John 18:19-24 Easter at Christmas: Injustice

19 The high priest then questioned Jesus about his disciples and his teaching. 20 Jesus answered him, “I have spoken openly to the world. I have always taught in synagogues and in the temple, where all Jews come together. I have said nothing in secret. 21 Why do you ask me? Ask those who have heard me what I said to them; they know what I said.” 22 When he had said these things, one of the officers standing by struck Jesus with his hand, saying, “Is that how you answer the high priest?” 23 Jesus answered him, “If what I said is wrong, bear witness about the wrong; but if what I said is right, why do you strike me?” 24 Annas then sent him bound to Caiaphas the high priest.

Easter at Christmas:  Injustice

There is a sense of injustice in the air in North America.  In New York a grand jury did not bring a policeman to trial and in St. Louis the failure of a grand jury to indict a policeman is now notorious.  There are those who see why the indictment never happened, but there are also those who do not.  It is supposed that a different law is in place for whites and blacks.  It is also thought that policemen can get away with anything and communities are losing their trust in the law.

In Jesus day there was law and order.  The Romans were the higher law, but the lower courts were still run by religious officials or local magistrates.  Jesus is pulled in front of the high priest, but the trial itself is illegal and its proceedings are manufactured to a certain outcome of guilt.  Jesus says very little in the face of this – he endures.  He must not push back because to do so would be to fail in his larger mission.

When we endure injustice and we seem powerless, Jesus has been here before.  Jesus has walked a difficult path and been oppressed.  He has endured domination by Rome as a Jewish citizen.  He has endured false accusation and injustice at the hands of his own people.  We can learn endurance from him.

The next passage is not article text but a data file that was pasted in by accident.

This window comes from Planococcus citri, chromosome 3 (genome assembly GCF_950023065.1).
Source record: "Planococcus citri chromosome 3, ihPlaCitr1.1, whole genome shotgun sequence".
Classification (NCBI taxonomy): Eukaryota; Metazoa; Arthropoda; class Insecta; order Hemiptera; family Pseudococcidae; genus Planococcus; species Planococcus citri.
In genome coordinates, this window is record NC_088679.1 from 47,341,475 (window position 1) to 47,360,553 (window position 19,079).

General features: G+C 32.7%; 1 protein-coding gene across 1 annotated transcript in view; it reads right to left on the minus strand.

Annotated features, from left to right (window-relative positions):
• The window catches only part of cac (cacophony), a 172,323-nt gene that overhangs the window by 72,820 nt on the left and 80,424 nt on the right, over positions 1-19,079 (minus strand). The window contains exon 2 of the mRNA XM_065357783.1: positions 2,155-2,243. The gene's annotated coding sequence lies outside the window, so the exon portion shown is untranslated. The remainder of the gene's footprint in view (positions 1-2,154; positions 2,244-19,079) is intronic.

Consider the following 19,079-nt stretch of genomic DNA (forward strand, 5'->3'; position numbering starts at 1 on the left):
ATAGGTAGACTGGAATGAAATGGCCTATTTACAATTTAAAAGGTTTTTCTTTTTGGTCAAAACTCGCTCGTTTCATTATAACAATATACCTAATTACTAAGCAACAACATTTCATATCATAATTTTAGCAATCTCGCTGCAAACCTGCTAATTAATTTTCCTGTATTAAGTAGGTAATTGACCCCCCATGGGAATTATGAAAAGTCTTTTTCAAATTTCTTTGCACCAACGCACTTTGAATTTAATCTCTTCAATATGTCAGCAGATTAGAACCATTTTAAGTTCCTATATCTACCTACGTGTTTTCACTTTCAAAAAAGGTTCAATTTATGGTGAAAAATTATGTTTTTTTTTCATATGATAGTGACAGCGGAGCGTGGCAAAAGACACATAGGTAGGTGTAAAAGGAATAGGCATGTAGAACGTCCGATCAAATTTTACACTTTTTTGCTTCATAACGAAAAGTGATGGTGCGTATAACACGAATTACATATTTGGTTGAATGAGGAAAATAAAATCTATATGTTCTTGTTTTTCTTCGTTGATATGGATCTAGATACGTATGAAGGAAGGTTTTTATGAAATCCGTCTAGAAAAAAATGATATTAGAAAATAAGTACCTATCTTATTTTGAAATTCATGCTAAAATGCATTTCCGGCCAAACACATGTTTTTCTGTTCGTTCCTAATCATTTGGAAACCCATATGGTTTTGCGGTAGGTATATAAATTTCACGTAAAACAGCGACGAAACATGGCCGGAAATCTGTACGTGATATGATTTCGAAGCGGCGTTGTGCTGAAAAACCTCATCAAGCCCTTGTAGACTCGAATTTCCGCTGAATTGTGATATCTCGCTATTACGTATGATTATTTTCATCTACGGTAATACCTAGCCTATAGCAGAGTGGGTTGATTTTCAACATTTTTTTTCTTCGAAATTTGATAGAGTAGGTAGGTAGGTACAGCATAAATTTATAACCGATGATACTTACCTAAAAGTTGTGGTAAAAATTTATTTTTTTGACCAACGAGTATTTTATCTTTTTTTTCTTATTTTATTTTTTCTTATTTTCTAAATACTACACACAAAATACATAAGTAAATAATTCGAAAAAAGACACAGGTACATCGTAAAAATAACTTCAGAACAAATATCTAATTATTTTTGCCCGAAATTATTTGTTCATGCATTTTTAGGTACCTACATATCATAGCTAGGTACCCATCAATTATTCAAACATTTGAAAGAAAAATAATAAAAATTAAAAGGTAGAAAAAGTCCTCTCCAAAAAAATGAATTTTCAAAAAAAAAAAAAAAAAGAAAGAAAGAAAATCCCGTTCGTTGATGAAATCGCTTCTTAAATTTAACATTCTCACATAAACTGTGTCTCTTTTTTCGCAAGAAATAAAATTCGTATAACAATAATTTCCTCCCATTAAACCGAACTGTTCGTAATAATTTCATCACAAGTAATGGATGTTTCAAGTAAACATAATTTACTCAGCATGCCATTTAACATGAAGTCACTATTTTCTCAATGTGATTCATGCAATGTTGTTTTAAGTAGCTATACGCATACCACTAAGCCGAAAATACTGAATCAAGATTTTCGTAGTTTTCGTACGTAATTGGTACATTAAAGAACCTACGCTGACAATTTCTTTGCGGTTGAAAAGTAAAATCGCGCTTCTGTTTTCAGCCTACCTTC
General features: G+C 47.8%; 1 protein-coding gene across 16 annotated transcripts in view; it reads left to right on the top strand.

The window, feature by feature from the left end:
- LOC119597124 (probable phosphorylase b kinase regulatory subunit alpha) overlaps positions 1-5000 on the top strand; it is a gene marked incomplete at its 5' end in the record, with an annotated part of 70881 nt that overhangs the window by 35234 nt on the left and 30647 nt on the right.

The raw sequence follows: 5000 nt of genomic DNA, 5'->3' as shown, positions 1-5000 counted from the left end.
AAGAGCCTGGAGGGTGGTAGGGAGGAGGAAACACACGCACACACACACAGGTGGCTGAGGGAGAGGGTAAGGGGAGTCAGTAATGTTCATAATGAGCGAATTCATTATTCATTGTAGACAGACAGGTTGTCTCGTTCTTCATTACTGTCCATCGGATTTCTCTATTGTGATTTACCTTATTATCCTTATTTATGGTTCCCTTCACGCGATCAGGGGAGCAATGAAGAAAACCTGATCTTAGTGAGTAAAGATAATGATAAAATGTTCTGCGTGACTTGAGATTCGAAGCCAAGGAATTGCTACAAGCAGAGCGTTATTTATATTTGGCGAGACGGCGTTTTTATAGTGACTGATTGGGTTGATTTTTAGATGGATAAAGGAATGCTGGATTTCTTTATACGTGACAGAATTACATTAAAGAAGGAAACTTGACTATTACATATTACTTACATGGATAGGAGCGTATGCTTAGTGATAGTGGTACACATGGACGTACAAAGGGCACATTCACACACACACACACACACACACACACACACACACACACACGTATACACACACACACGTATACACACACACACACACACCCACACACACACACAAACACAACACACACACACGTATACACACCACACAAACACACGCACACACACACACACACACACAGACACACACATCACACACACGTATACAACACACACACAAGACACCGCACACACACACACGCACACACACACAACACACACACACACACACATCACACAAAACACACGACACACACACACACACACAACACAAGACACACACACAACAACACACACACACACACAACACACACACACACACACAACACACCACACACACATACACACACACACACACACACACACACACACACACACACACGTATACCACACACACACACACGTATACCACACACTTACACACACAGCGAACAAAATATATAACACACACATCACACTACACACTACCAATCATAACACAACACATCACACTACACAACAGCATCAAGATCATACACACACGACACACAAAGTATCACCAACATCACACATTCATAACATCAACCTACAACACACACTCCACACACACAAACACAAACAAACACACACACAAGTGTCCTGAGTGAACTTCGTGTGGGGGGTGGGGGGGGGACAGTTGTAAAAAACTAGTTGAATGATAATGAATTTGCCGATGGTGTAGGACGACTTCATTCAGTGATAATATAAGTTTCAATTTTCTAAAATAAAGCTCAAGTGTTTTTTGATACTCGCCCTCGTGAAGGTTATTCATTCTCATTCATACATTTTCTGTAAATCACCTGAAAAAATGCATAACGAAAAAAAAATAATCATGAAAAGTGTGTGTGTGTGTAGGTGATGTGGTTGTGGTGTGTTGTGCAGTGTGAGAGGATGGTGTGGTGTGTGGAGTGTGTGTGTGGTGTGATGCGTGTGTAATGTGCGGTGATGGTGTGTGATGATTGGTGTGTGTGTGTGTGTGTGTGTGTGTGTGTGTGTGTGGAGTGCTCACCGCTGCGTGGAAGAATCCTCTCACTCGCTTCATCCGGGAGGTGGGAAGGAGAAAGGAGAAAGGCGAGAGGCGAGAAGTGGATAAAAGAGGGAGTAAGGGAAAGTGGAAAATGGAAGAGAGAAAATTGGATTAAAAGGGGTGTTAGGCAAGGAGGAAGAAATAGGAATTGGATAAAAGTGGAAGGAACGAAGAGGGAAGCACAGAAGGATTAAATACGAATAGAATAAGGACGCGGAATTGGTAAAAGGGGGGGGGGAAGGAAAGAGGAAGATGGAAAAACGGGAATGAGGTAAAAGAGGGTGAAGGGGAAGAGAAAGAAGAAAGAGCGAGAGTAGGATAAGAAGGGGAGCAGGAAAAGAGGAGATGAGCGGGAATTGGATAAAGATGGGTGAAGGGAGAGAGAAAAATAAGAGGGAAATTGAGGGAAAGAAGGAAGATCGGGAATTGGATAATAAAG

However, we also know that this is not the whole story.  Jesus triumphs and truth wins out.  This is one of the reasons that ancient philosophers said there must be an afterlife.  For justice to be worked out we need an eternity and we need a saviour to take us there.


Jesus, we never quite see the whole picture and we do not know how our own litle story will end.  However, we are thankful that love and justice win out in the end.  Help us to endure.


  1. Why does Peter’s denial bracket this text?
  2. How does Jesus show the injustice of his trial?
  3. Why does Jesus show the injustice when he will submit to its verdict?
  4. How have you suffered injustice?
  5. How has injustice in your life taught you and others something important?

About Plymothian

I teach at Moody Bible Institute in Chicago. My interests include education, biblical studies, and spiritual formation. I have been married to Kelli since 1998 and we have two children, Daryl and Amelia. For recreation I like to run, play soccer, play board games, read and travel.
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16 Responses to John 18:19-24 Easter at Christmas: Injustice

  1. How does Jesus show the injustice of his trial?
    “He was being tried for deceitfulness, trickery, and unlawful actions. Yet, He had committed no sin and all His teaching and healing had witnesses, he did nothing in secret, so all that He was being falsely accused with every charge.”

  2. Janice says:

    1. Peter’s denial brackets this text to emphasize the injustice Jesus faced.
    2. Jesus shows the injustice of the trial by saying they should ask the people who heard what He said to testify and asked why they struck Him.
    3. Jesus is not meek but stands firm as He follows the Father’s will.
    4. I’ve experienced some racial injustice but it’s minor compared to what others have faced.
    5. Injustice shows me the need for God and causes me to worship Him for conquering injustice.

  3. Lacy says:

    1. I suppose it reinforces the truth that Jesus faced betrayal from within and without.